Valve and HTC’s Vive is the most immediately impressive (and imposing) VR headset on the market. And it comes with a price to match: $800. Once you’ve got everything setup you can walk through a virtual space with your own legs and grab things with your own “hands.” That’s the key differentiator here: while the Oculus Rift and PlayStation VR have so far been largely focused on seated experiences, Vive is more focused on standing, walking, grabbing, and bopping.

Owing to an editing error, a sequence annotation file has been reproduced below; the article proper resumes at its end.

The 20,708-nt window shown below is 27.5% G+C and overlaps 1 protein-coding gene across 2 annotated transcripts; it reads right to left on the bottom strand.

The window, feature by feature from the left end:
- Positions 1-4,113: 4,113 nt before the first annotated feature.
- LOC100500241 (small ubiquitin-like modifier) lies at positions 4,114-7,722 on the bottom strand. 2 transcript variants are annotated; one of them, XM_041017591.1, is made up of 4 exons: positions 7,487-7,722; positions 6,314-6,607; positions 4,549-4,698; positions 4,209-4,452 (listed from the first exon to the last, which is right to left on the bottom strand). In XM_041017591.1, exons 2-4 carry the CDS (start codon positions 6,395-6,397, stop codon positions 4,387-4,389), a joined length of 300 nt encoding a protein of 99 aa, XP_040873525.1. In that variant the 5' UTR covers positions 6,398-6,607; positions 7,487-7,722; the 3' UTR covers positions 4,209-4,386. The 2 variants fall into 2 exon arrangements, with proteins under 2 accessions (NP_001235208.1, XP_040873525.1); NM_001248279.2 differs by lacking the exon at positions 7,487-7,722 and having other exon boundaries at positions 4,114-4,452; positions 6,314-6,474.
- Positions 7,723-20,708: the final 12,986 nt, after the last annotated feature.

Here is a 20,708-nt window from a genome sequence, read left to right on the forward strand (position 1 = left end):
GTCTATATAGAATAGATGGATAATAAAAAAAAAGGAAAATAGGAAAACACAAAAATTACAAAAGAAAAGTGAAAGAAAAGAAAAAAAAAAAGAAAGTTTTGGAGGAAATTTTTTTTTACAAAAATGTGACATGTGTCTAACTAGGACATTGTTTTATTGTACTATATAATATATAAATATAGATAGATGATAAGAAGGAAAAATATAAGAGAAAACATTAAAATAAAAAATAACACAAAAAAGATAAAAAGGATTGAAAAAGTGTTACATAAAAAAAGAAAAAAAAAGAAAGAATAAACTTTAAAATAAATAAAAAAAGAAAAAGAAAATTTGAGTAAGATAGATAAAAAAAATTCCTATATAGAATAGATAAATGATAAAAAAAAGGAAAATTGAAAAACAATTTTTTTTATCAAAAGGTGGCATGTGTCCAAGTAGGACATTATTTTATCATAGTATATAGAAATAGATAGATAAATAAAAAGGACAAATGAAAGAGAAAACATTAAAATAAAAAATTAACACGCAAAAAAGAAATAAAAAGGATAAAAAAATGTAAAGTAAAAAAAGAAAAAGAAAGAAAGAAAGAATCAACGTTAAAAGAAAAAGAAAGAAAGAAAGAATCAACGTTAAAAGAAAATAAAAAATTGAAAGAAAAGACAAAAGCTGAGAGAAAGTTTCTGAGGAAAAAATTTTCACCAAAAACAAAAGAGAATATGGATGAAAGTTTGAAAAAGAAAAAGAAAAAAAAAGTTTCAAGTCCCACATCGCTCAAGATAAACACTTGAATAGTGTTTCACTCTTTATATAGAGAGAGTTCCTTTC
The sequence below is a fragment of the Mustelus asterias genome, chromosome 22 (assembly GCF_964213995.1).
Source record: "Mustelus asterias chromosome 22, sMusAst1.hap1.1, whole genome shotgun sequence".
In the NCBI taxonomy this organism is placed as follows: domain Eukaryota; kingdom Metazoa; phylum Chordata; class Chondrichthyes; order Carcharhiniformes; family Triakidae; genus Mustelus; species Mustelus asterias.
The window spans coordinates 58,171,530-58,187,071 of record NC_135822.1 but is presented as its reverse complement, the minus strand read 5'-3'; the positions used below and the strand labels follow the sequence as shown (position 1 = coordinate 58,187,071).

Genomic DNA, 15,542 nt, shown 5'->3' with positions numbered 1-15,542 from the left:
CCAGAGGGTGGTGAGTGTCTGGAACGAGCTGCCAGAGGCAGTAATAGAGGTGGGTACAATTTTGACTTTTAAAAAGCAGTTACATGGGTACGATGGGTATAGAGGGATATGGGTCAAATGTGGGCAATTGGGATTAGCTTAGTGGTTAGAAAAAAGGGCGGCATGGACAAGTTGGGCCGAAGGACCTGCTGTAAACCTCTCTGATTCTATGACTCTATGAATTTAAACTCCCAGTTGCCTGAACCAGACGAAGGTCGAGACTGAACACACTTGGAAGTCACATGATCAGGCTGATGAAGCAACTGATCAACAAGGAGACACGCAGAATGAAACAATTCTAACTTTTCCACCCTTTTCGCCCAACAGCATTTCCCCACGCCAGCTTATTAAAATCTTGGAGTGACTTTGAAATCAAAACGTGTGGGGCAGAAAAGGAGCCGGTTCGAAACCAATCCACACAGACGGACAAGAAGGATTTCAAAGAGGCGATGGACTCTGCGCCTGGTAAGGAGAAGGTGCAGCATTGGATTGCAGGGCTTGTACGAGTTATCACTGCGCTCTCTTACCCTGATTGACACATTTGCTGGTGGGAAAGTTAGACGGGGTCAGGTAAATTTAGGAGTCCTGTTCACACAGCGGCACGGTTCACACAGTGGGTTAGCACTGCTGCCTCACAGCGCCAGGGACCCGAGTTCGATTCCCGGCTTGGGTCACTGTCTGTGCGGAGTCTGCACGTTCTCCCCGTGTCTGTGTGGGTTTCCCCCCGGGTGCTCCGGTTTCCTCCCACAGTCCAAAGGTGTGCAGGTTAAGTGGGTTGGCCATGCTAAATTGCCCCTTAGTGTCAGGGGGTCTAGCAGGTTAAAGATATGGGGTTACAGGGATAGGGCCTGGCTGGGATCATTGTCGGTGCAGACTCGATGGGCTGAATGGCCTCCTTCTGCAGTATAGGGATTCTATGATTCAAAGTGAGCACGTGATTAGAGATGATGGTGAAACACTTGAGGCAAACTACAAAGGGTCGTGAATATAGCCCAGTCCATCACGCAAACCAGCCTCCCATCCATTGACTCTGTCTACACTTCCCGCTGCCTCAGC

A week ago, Oculus sent me one of their commercial Rift headsets, along with a special loaner “Oculus Ready” PC to use with it. Since then, I’ve been using a pre-release version of their Oculus store and headset operating system. I’ll be covering the Rift a lot over the coming week and beyond. For now, I thought I’d share some general impressions after a week of heavy VR usage.
Oculus, HTC, and Sony have all released pricing details for their upcoming virtual reality headsets. But what seems pretty cut-and-dry gets complicated in a hurry when you consider they all need additional hardware to power the experience. To help make sense of it all, we've gone through the hassle of analyzing everything to see what the true cost of ownership looks like.